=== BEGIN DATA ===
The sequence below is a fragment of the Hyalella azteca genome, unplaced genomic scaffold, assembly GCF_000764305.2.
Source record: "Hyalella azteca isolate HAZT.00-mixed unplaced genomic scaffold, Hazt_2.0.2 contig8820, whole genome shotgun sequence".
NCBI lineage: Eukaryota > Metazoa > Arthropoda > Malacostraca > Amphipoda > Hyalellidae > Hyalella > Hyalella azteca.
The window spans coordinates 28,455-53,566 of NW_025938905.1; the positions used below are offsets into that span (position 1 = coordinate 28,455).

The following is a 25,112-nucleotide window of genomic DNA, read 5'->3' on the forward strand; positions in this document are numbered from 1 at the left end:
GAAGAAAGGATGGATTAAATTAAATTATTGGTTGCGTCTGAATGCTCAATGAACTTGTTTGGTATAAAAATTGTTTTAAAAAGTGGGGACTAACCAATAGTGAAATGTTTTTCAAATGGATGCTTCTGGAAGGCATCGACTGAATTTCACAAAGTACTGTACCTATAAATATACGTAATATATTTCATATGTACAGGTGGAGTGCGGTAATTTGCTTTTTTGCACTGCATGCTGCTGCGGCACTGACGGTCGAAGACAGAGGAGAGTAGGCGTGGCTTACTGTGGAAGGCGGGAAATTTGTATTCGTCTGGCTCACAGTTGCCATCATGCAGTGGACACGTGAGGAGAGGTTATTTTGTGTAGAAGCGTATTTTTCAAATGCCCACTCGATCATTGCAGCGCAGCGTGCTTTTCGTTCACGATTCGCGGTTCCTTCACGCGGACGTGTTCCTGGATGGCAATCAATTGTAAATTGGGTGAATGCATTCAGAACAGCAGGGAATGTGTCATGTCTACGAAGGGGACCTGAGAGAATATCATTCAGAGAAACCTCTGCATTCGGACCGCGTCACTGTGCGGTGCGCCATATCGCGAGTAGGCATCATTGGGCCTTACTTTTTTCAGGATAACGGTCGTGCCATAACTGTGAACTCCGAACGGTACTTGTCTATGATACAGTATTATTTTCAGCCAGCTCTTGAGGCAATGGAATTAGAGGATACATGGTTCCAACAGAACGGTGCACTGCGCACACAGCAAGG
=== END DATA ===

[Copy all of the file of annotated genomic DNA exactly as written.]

The sequence below is a fragment of the Hyalella azteca genome, unplaced genomic scaffold, assembly GCF_000764305.2.
Source record: "Hyalella azteca isolate HAZT.00-mixed unplaced genomic scaffold, Hazt_2.0.2 contig8820, whole genome shotgun sequence".
NCBI lineage: Eukaryota > Metazoa > Arthropoda > Malacostraca > Amphipoda > Hyalellidae > Hyalella > Hyalella azteca.
The window spans coordinates 28,455-53,566 of NW_025938905.1; the positions used below are offsets into that span (position 1 = coordinate 28,455).

The following is a 25,112-nucleotide window of genomic DNA, read 5'->3' on the forward strand; positions in this document are numbered from 1 at the left end:
GAAGAAAGGATGGATTAAATTAAATTATTGGTTGCGTCTGAATGCTCAATGAACTTGTTTGGTATAAAAATTGTTTTAAAAAGTGGGGACTAACCAATAGTGAAATGTTTTTCAAATGGATGCTTCTGGAAGGCATCGACTGAATTTCACAAAGTACTGTACCTATAAATATACGTAATATATTTCATATGTACAGGTGGAGTGCGGTAATTTGCTTTTTTGCACTGCATGCTGCTGCGGCACTGACGGTCGAAGACAGAGGAGAGTAGGCGTGGCTTACTGTGGAAGGCGGGAAATTTGTATTCGTCTGGCTCACAGTTGCCATCATGCAGTGGACACGTGAGGAGAGGTTATTTTGTGTAGAAGCGTATTTTTCAAATGCCCACTCGATCATTGCAGCGCAGCGTGCTTTTCGTTCACGATTCGCGGTTCCTTCACGCGGACGTGTTCCTGGATGGCAATCAATTGTAAATTGGGTGAATGCATTCAGAACAGCAGGGAATGTGTCATGTCTACGAAGGGGACCTGAGAGAATATCATTCAGAGAAACCTCTGCATTCGGACCGCGTCACTGTGCGGTGCGCCATATCGCGAGTAGGCATCATTGGGCCTTACTTTTTTCAGGATAACGGTCGTGCCATAACTGTGAACTCCGAACGGTACTTGTCTATGATACAGTATTATTTTCAGCCAGCTCTTGAGGCAATGGAATTAGAGGATACATGGTTCCAACAGAACGGTGCACTGCGCACACAGCAAGG